Setting your child up for success this new school year

It’s the start of another new academic year. My father always used to tell me that each school year is like a fresh blanket of perfect newly fallen snow.  Either you can create a path of neat footsteps or turn it into slush. There have been some big adjustments taking place in our household as my son has finished school and left home to study abroad and my next child has moved into 6th form.  The family dynamics have really changed as I’m now left with 3 girls, less noise and a lot more food in the fridge. Probably a subject for another blog post!

A new school year is the perfect opportunity to set your child up for success. How can you approach things differently this year, to enable family life to run a bit more smoothly, encourage more independence and less nagging, repeating and reminding?  I could probably write a whole book on this but here are just a few practical ideas.

Be proactive, not reactive

The first step requires a change in mindset.  Focus much more on pre-empting problems and planning so things go right, rather than reacting after they have gone wrong.  Our job as parents is to try and set things up from the start so your children can succeed, rather than just hoping for the best.

Be very clear about your rules and expectations

You know your child better than anyone else and you are probably fully aware of the sticky issues that cause either you or child to get upset.  It could be the morning routine, homework, use of screens, bedtime, table manners, social life etc.

When something is bothering you about your child’s behavior and they are being uncooperative, it could be because of a lack of consistency and even you as the parent are not clear what the rules or routines are.  Sit down with you child and make sure they are crystal clear about your expectations.  Establish rules, boundaries or a routine for any problem areas, involve your child in creating these and then follow through consistently.  For young children in particular, it’s helpful to have visual reminders of what they need to do so you are not repeating yourself.

Think through

Talk through any situations, events or changes to the usual routine in advance so your child understands what is happening and what to expect.  This shouldn’t be a lecture but just a short chat where you get your child to do most of the talking and telling you in detail what’s going to happen and what they need to do.  This is also really useful if you have introduced a new rule or routine, keep talking it through as a reminder of what the expectation is before it happens.  For example, “What is the new rule about using your Ipad during the week?  What will happen if you are really tempted and use it on a Wednesday night?”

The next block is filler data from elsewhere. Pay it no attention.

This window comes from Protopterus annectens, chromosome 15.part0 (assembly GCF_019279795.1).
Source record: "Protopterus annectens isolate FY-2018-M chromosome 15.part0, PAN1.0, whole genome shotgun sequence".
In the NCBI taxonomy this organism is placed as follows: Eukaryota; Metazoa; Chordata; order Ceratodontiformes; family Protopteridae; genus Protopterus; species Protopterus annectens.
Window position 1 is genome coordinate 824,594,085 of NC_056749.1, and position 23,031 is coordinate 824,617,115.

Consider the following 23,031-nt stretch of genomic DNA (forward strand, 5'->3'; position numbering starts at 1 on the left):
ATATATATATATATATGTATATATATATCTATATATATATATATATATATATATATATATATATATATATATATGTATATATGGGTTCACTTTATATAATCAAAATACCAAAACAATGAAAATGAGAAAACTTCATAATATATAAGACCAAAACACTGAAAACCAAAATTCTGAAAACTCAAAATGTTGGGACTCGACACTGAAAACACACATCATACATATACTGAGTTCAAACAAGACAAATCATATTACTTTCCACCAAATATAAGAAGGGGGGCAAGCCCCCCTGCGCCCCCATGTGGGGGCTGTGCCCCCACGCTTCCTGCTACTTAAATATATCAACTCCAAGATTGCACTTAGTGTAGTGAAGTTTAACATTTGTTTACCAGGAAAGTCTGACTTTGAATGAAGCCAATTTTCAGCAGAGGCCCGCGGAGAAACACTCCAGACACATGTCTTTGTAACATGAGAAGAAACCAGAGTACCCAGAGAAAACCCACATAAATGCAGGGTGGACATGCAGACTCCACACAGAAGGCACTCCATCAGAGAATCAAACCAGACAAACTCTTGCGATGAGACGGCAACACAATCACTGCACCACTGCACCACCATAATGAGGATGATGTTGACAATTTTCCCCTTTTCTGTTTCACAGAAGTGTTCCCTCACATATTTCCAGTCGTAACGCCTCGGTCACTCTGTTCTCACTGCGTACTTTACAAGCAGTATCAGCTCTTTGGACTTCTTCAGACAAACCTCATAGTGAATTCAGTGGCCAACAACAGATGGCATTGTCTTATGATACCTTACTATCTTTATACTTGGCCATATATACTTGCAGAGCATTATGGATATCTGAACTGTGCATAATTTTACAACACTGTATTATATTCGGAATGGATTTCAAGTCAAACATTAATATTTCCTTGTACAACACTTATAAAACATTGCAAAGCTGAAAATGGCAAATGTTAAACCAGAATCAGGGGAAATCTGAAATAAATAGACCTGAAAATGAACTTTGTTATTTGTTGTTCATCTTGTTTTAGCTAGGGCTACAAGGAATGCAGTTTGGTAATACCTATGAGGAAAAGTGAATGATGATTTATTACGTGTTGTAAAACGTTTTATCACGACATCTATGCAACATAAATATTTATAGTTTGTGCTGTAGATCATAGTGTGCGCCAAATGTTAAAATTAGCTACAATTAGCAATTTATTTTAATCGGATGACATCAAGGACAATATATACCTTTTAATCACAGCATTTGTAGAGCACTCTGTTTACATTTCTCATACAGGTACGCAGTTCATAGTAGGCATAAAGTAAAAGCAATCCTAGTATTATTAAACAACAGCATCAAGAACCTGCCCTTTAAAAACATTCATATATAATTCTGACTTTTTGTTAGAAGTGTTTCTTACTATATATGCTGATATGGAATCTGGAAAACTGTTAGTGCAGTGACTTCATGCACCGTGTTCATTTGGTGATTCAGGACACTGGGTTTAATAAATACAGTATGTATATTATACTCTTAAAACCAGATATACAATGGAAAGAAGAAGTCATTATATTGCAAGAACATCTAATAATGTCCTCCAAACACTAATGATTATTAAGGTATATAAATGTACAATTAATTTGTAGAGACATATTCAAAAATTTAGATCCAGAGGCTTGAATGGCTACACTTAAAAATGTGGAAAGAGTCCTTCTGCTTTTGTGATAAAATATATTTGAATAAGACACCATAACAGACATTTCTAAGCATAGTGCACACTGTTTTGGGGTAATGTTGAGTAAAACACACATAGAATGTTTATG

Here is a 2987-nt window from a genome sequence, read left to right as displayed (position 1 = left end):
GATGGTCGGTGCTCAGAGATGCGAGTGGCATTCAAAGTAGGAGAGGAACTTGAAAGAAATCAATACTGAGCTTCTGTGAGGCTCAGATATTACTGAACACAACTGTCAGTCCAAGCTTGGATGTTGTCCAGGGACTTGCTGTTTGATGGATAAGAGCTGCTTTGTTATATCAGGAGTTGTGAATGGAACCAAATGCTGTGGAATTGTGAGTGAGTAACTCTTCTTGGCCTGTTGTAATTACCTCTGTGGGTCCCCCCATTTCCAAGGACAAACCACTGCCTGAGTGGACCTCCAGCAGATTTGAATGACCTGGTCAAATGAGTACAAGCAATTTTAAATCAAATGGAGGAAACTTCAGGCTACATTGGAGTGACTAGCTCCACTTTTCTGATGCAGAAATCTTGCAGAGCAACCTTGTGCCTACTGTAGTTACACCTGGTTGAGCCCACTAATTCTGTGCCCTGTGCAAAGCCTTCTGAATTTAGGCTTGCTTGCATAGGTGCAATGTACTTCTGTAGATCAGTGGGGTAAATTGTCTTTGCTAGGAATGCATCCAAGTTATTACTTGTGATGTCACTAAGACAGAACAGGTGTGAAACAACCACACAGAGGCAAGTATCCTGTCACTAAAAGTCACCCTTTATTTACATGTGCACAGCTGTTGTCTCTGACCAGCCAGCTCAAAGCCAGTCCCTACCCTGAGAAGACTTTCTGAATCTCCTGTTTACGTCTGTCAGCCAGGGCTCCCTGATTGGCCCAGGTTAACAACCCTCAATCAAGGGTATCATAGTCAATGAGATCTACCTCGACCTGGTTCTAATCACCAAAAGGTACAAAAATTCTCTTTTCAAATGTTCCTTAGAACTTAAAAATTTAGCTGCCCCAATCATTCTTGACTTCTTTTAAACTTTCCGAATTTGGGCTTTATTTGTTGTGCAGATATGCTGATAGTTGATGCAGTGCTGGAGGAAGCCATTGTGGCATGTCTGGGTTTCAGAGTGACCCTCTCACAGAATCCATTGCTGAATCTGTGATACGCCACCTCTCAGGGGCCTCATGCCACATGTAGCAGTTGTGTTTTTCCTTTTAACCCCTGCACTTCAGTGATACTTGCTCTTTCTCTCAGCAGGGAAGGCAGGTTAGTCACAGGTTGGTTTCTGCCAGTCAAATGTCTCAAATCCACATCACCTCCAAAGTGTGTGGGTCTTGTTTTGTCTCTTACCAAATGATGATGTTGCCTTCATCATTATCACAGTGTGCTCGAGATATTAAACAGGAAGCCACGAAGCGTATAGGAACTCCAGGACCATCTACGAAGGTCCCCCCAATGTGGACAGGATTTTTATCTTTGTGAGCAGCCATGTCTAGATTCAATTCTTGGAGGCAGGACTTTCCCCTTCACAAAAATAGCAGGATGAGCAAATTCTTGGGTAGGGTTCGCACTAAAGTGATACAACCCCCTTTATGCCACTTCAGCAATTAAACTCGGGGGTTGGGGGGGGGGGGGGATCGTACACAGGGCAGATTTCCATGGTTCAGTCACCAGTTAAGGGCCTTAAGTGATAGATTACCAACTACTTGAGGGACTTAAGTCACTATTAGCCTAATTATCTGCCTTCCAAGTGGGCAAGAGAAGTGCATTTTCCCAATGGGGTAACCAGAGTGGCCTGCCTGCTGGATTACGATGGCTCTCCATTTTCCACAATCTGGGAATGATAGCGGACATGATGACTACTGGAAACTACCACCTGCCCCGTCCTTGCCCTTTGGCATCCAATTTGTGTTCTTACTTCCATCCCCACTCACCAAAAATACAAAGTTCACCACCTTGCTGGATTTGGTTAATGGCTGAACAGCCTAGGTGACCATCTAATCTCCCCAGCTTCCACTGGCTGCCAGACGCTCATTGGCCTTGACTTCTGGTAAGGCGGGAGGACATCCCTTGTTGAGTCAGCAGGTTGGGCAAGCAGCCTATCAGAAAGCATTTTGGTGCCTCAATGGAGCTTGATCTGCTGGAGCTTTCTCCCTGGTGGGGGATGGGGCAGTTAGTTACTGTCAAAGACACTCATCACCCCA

Role play

This is a fabulous strategy, particularly for young children who learn more by doing.  Role play things like getting ready for bed, walking into a new after school club where you don’t know anyone, getting dressed quickly, turning off the Ipad the first tiem you are asked etc.

Break tasks down into manageable chunks

This helps situations feel less overwhelming.  You also need to be realistic about your child’s tempo which is probably vastly different to yours.

Solution time/ Family meetings

If there is an ongoing problem or area of conflict in your family, set some time to sit down together to discuss it and find solutions.  Don’t spend too long on explaining or arguing about what the problem is.  The focus should be engaging the children in compromising and coming up with ideas to solve it.  Get the children to do the thinking (mine are certainly more creative than I am), show respect for their thinking and write their ideas down.  For example if you are really fed up with arguing and nagging them to do their homework, call a meeting and explain to the kids you want to start the new school year off in a positive way.  Ask them how they can ensure their homework gets done, so they still have time to have fun and do what they want to do, without you having to constantly remind them.

The key to all of this as I explained at the starts is ‘preparing them for success’, empowering them and involving them as much as possible in solutions to potential and repeated problems.

I would love to hear what solutions your kids come up with whatever their age. 

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